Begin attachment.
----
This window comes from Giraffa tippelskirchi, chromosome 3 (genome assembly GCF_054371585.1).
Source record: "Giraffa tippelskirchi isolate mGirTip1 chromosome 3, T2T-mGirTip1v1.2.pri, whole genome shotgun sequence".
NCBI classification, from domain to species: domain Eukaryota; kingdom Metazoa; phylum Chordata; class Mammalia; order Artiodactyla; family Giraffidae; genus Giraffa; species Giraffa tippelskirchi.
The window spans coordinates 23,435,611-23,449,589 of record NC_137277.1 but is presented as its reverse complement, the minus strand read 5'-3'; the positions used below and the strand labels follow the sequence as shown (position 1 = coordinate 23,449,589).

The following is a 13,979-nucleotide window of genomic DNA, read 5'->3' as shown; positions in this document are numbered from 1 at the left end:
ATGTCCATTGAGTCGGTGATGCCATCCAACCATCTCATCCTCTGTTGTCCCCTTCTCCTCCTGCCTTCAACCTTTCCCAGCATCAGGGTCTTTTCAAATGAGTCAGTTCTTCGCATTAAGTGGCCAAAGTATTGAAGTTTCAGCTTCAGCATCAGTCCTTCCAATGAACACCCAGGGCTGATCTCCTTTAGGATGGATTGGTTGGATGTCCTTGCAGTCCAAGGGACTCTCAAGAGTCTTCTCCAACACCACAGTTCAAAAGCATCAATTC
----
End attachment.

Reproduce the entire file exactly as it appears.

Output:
This window comes from Giraffa tippelskirchi, chromosome 3 (genome assembly GCF_054371585.1).
Source record: "Giraffa tippelskirchi isolate mGirTip1 chromosome 3, T2T-mGirTip1v1.2.pri, whole genome shotgun sequence".
NCBI classification, from domain to species: domain Eukaryota; kingdom Metazoa; phylum Chordata; class Mammalia; order Artiodactyla; family Giraffidae; genus Giraffa; species Giraffa tippelskirchi.
The window spans coordinates 23,435,611-23,449,589 of record NC_137277.1 but is presented as its reverse complement, the minus strand read 5'-3'; the positions used below and the strand labels follow the sequence as shown (position 1 = coordinate 23,449,589).

The following is a 13,979-nucleotide window of genomic DNA, read 5'->3' as shown; positions in this document are numbered from 1 at the left end:
ATGTCCATTGAGTCGGTGATGCCATCCAACCATCTCATCCTCTGTTGTCCCCTTCTCCTCCTGCCTTCAACCTTTCCCAGCATCAGGGTCTTTTCAAATGAGTCAGTTCTTCGCATTAAGTGGCCAAAGTATTGAAGTTTCAGCTTCAGCATCAGTCCTTCCAATGAACACCCAGGGCTGATCTCCTTTAGGATGGATTGGTTGGATGTCCTTGCAGTCCAAGGGACTCTCAAGAGTCTTCTCCAACACCACAGTTCAAAAGCATCAATTC